Changi airport, Singapore, runway 20C and 20R both point into the sea with no significant obstacle to clear. There is no residential area down there. Next land mass is about 15 km away (Batam, Indonesia) so I guess noise abatement is less of a concern. What could be the possible reason for specify climb gradient at 6 and 7 percent?

Changi notam

  • 3
    $\begingroup$ I don't have a source for this particular notam, but most likely a temporary obstacle such as a ship or a crane (or a ship with a crane) is near the departure end of the runway. $\endgroup$
    – Jimmy
    Nov 21, 2018 at 17:41
  • $\begingroup$ @Jimmy yeah i have seen notam about crane and ship before but not sure it direct plane to go up until 2500 ft. $\endgroup$
    – vasin1987
    Nov 21, 2018 at 17:54
  • 1
    $\begingroup$ I've had ships completely shut down a runway before. $\endgroup$
    – Jimmy
    Nov 21, 2018 at 19:44

1 Answer 1


Geographical location of Changi airport

Singapore is on the Straits of... Singapore. This straits is the southern continuation of the Straits of Malacca, both form an international maritime road between Indian Ocean and Pacific Ocean, on a par with Suez and Panama.

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To add to the bustle, the Changi Naval Base, opened in 2004, is a mere 2 km East of the runways:

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If that was not enough, there is a shipping channel at the North of the airport, with two terminals near the runways: A ferry terminal, and a cargo terminal.

View of the waters South of Changi airport:

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Obstructions and climb gradient

Very large ships, including military ones can be close to the runway ends. When this happens, and to take a long takeoff into account, a large climb gradient is in use.

AIP for Changi includes instruction for obstacle clearance calculation.

On the North the climb gradient is at least 3.3%, but is increased based on ships actual height when ships exceed a specified height, and depending on the runway e.g. for RWY 02C:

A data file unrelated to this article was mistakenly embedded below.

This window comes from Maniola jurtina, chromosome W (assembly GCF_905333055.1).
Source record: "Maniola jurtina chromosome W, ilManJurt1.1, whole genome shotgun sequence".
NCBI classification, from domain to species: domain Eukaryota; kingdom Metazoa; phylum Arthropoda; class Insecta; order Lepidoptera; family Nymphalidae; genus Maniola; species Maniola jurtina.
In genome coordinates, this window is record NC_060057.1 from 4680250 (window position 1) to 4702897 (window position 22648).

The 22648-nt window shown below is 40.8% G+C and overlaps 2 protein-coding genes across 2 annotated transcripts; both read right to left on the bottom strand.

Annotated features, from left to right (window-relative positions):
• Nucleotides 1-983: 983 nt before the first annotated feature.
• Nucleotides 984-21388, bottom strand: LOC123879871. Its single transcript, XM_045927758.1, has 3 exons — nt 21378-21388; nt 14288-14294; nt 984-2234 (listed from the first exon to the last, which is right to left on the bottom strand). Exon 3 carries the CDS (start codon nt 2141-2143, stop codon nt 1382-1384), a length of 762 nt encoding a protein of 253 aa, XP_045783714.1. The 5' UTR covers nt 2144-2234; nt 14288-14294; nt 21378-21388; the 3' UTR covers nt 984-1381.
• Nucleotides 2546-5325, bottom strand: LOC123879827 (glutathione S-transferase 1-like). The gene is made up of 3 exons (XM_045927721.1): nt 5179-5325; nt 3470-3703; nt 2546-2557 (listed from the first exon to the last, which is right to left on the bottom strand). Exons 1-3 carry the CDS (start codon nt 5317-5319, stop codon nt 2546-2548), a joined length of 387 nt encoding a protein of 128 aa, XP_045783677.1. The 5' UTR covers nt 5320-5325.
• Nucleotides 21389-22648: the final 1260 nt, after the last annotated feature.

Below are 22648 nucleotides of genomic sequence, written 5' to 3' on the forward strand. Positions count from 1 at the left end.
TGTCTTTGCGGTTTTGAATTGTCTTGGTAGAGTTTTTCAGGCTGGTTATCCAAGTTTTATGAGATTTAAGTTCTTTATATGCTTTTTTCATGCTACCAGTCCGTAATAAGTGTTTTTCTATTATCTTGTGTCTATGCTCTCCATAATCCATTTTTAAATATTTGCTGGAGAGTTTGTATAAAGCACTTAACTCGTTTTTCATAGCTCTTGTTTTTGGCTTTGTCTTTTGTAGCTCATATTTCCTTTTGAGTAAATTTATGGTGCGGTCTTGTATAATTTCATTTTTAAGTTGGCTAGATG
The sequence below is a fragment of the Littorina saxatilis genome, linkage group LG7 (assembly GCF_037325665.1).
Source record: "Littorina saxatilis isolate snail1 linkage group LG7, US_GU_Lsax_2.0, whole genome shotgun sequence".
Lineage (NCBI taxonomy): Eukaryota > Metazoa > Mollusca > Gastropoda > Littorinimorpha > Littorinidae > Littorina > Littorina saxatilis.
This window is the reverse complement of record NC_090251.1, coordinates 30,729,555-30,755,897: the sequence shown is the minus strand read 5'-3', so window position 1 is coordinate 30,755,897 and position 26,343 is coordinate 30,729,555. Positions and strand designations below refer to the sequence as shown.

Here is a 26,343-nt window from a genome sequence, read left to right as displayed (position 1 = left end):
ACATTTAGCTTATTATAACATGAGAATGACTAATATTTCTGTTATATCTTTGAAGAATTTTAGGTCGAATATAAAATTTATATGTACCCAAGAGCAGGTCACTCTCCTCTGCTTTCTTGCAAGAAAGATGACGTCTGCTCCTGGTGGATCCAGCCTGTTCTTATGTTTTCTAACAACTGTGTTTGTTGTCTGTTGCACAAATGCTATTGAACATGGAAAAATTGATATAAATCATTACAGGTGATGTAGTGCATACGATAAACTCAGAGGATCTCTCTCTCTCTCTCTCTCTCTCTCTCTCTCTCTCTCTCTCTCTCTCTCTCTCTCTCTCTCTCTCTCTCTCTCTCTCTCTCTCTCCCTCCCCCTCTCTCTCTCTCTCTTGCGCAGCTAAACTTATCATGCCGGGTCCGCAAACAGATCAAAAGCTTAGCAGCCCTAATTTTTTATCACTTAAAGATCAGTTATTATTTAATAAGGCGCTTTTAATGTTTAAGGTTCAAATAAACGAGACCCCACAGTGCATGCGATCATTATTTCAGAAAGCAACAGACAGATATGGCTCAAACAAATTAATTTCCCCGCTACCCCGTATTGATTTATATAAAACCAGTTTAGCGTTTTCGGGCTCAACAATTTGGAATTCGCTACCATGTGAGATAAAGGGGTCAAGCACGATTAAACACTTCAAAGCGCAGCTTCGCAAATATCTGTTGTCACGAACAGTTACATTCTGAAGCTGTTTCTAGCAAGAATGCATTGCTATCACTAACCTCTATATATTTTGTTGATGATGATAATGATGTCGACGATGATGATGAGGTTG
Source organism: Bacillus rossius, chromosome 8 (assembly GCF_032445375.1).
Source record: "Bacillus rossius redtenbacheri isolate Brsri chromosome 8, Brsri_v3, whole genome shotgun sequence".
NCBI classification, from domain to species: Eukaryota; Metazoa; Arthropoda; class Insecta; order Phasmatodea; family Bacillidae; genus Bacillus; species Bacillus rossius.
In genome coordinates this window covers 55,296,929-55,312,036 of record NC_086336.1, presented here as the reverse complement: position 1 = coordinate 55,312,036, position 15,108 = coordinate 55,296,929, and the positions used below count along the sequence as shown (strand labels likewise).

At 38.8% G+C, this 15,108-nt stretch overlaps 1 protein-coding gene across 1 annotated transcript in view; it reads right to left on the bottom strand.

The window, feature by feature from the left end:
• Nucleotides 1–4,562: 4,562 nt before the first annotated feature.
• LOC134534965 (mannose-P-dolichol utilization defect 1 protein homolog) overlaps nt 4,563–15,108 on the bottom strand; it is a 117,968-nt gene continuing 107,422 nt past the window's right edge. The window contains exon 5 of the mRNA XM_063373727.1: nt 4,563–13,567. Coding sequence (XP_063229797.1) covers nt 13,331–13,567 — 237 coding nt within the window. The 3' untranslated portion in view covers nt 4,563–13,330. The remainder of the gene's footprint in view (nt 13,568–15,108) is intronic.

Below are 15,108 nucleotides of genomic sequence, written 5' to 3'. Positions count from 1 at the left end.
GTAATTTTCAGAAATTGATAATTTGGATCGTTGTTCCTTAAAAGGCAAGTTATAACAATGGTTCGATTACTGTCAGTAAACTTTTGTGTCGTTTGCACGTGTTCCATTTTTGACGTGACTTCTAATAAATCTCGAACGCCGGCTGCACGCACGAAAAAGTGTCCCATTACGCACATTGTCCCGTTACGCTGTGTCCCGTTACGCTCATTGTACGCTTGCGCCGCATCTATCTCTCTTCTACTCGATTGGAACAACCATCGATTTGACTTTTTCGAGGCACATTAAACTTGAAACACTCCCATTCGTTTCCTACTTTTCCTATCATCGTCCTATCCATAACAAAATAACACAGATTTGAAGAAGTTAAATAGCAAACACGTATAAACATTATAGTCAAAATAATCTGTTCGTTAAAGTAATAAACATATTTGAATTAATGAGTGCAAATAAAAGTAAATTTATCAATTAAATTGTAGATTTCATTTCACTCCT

When there are no reports of vessel movement along the northern shipping channel, or where the reported vessel height is less than 70m (230 ft) AMSL, the aircraft minimum net climb gradient shall be at 3.3%.

Where the reported vessel height is 70m (230 ft) AMSL or higher, ATC shall advise pilots of the vessel height. Pilots, on receipt of this information, shall apply the minimum net climb gradient in accordance with the following table.

enter image description here

For RWY 02L, the height threshold is as small as 35 m and the gradient for a 110 m ship will be 10.7%, i.e. the gradient is twice.

On the South, because the traffic is larger and permanent, the guidance is different:

All departures on Runway 20C/20R shall be on a minimum net climb gradient of 5% until reaching or passing 400 ft. Thereafter, the minimum net climb gradient shall be 3.3%.

So what happened for this NOTAM to be published, requiring a higher gradient of 6 and 7% for RWY 20C/20R? Note this is only 1 or 2% steeper than it is usually. Different possibilities, no certainty:

  • The South protected area border is temporarily closer to the coast.
  • There is a very tall ship in the vicinity.
  • There is an obstacle on the land.

The general formula used for MOC calculation, for North and South departures:

For the above calculations, operators shall use the following information:

a. The most penalizing obstacle is a tall vessel which is on the extended center line of the runway. (ATC shall advise pilots of the height of the tall vessel.)

b. The required MOC is 0.8% of the distance (d) from the departure end of runway (DER) to the obstacle, in accordance with Volume II of ICAO Doc 8168 - Procedures for Air Navigation Services Operations (PANS-OPS) where, in the case of Singapore Changi Airport, the DER is defined as the end of the clearway.

c. The distance (d) for departure Runways 02L/02C is measured from the DER to the shipping channel north of Changi. The distance (d) for departure Runways 20C/20R is measured from the DER to the boundary of the restricted waters south of Changi wherein tall vessels of height above 49m (161 ft) AMSL are not permitted. The distance (d) for the various departure runways is as follows

enter image description here

The procedure above can be used by crews to calculate an optimized climb gradient, in case the default 5% is not retained. This procedure is used to provide pre-calculated MOC for North departures.

Now I want to see the actual departure from RWY 02C! Fly me!

  • 1
    $\begingroup$ I don't have it at hand but Singapore AIP seems to include 6 and 7 degree climb gradient for almost a year already. Will add more when I have better connection. Ps i look from SIN CAAS website for historical AIP. $\endgroup$
    – vasin1987
    Nov 28, 2018 at 14:57

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